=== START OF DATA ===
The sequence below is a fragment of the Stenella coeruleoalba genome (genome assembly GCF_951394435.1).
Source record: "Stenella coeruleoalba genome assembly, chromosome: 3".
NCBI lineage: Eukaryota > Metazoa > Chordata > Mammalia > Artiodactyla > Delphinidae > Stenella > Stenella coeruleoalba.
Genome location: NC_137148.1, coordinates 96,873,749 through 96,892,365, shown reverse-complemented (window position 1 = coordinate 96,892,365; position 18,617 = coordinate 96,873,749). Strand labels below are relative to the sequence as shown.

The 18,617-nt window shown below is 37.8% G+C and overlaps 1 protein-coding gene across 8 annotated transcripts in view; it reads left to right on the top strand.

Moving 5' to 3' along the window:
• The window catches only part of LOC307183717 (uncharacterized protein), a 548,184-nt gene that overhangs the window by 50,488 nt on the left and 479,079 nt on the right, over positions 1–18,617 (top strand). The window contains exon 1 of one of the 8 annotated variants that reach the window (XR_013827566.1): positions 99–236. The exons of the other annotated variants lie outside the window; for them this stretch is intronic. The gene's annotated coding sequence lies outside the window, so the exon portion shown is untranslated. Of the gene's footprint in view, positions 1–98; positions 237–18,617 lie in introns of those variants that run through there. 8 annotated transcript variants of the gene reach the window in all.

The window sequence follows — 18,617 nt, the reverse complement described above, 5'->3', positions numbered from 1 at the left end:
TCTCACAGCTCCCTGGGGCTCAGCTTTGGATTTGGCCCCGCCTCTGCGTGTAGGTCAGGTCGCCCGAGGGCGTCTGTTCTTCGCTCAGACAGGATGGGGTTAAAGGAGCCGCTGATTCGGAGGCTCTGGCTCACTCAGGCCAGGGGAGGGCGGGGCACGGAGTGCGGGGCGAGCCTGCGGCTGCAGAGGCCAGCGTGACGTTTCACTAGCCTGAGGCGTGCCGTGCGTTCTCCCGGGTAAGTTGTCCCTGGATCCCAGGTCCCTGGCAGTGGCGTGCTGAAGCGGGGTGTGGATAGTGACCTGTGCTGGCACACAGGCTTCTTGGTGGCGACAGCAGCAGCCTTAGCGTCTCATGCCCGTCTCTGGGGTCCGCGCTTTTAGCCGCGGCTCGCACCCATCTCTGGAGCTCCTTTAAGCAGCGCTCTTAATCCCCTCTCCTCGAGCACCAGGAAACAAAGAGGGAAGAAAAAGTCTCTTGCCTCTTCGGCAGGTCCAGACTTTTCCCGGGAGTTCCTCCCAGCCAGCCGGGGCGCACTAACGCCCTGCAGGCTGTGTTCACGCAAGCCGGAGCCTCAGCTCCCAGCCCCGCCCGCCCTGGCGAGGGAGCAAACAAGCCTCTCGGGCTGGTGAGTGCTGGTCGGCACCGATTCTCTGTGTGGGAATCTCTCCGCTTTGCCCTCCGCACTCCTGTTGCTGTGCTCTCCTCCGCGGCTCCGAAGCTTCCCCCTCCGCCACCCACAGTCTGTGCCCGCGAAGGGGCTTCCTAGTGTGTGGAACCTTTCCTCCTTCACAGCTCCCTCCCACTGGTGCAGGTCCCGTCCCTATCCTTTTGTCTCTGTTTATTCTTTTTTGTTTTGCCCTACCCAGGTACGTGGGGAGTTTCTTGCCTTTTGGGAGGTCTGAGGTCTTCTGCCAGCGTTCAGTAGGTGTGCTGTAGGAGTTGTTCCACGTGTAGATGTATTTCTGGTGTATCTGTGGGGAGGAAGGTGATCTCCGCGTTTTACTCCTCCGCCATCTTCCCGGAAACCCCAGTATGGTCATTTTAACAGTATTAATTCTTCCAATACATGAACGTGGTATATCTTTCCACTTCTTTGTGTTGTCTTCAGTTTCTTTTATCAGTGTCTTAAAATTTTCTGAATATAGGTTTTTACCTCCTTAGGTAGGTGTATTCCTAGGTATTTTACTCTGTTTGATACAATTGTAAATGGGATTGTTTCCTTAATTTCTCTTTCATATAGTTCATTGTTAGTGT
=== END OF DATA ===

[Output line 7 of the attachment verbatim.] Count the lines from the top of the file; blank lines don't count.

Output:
• The window catches only part of LOC307183717 (uncharacterized protein), a 548,184-nt gene that overhangs the window by 50,488 nt on the left and 479,079 nt on the right, over positions 1–18,617 (top strand). The window contains exon 1 of one of the 8 annotated variants that reach the window (XR_013827566.1): positions 99–236. The exons of the other annotated variants lie outside the window; for them this stretch is intronic. The gene's annotated coding sequence lies outside the window, so the exon portion shown is untranslated. Of the gene's footprint in view, positions 1–98; positions 237–18,617 lie in introns of those variants that run through there. 8 annotated transcript variants of the gene reach the window in all.